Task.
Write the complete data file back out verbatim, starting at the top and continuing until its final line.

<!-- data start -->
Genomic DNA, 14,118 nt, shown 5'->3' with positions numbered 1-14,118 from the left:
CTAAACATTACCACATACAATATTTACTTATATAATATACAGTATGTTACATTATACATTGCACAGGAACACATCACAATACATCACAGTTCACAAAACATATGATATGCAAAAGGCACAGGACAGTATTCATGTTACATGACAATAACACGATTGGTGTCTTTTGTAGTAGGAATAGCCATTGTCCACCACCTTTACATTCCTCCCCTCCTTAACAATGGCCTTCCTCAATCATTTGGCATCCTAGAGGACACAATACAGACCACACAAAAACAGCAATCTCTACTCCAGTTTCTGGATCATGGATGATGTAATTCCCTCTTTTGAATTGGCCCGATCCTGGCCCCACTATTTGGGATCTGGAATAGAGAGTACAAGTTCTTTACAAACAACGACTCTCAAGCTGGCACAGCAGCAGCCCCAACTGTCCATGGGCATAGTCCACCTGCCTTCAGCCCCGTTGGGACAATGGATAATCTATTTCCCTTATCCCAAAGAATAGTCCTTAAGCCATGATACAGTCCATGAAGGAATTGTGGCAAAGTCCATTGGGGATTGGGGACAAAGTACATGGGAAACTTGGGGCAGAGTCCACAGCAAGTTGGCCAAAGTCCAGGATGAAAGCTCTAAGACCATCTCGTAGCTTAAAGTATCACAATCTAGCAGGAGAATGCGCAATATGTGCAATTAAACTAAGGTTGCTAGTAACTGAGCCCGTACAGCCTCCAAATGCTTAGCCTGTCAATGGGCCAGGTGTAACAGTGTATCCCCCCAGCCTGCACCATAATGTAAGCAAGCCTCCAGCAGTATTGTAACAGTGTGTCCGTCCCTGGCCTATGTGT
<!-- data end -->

Genomic DNA, 14,118 nt, shown 5'->3' with positions numbered 1-14,118 from the left:
CTAAACATTACCACATACAATATTTACTTATATAATATACAGTATGTTACATTATACATTGCACAGGAACACATCACAATACATCACAGTTCACAAAACATATGATATGCAAAAGGCACAGGACAGTATTCATGTTACATGACAATAACACGATTGGTGTCTTTTGTAGTAGGAATAGCCATTGTCCACCACCTTTACATTCCTCCCCTCCTTAACAATGGCCTTCCTCAATCATTTGGCATCCTAGAGGACACAATACAGACCACACAAAAACAGCAATCTCTACTCCAGTTTCTGGATCATGGATGATGTAATTCCCTCTTTTGAATTGGCCCGATCCTGGCCCCACTATTTGGGATCTGGAATAGAGAGTACAAGTTCTTTACAAACAACGACTCTCAAGCTGGCACAGCAGCAGCCCCAACTGTCCATGGGCATAGTCCACCTGCCTTCAGCCCCGTTGGGACAATGGATAATCTATTTCCCTTATCCCAAAGAATAGTCCTTAAGCCATGATACAGTCCATGAAGGAATTGTGGCAAAGTCCATTGGGGATTGGGGACAAAGTACATGGGAAACTTGGGGCAGAGTCCACAGCAAGTTGGCCAAAGTCCAGGATGAAAGCTCTAAGACCATCTCGTAGCTTAAAGTATCACAATCTAGCAGGAGAATGCGCAATATGTGCAATTAAACTAAGGTTGCTAGTAACTGAGCCCGTACAGCCTCCAAATGCTTAGCCTGTCAATGGGCCAGGTGTAACAGTGTATCCCCCCAGCCTGCACCATAATGTAAGCAAGCCTCCAGCAGTATTGTAACAGTGTGTCCGTCCCTGGCCTATGTGT